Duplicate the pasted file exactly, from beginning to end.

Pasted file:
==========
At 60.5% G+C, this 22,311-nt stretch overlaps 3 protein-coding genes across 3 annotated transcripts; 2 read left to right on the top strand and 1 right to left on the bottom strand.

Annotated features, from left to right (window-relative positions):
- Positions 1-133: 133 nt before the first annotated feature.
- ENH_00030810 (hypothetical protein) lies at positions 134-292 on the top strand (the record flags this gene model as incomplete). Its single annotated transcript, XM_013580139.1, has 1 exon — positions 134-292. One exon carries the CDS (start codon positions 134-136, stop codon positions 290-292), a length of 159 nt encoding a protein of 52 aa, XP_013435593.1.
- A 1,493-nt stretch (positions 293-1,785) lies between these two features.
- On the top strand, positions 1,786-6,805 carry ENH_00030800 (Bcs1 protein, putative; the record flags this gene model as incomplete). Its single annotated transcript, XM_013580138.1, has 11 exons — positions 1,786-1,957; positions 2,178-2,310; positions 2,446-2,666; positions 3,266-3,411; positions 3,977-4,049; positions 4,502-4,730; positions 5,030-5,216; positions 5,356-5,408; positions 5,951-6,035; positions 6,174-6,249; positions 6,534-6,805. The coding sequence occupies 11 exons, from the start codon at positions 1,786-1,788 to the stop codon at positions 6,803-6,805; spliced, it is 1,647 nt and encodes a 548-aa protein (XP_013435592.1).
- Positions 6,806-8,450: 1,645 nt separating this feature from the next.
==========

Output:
At 60.5% G+C, this 22,311-nt stretch overlaps 3 protein-coding genes across 3 annotated transcripts; 2 read left to right on the top strand and 1 right to left on the bottom strand.

Annotated features, from left to right (window-relative positions):
- Positions 1-133: 133 nt before the first annotated feature.
- ENH_00030810 (hypothetical protein) lies at positions 134-292 on the top strand (the record flags this gene model as incomplete). Its single annotated transcript, XM_013580139.1, has 1 exon — positions 134-292. One exon carries the CDS (start codon positions 134-136, stop codon positions 290-292), a length of 159 nt encoding a protein of 52 aa, XP_013435593.1.
- A 1,493-nt stretch (positions 293-1,785) lies between these two features.
- On the top strand, positions 1,786-6,805 carry ENH_00030800 (Bcs1 protein, putative; the record flags this gene model as incomplete). Its single annotated transcript, XM_013580138.1, has 11 exons — positions 1,786-1,957; positions 2,178-2,310; positions 2,446-2,666; positions 3,266-3,411; positions 3,977-4,049; positions 4,502-4,730; positions 5,030-5,216; positions 5,356-5,408; positions 5,951-6,035; positions 6,174-6,249; positions 6,534-6,805. The coding sequence occupies 11 exons, from the start codon at positions 1,786-1,788 to the stop codon at positions 6,803-6,805; spliced, it is 1,647 nt and encodes a 548-aa protein (XP_013435592.1).
- Positions 6,806-8,450: 1,645 nt separating this feature from the next.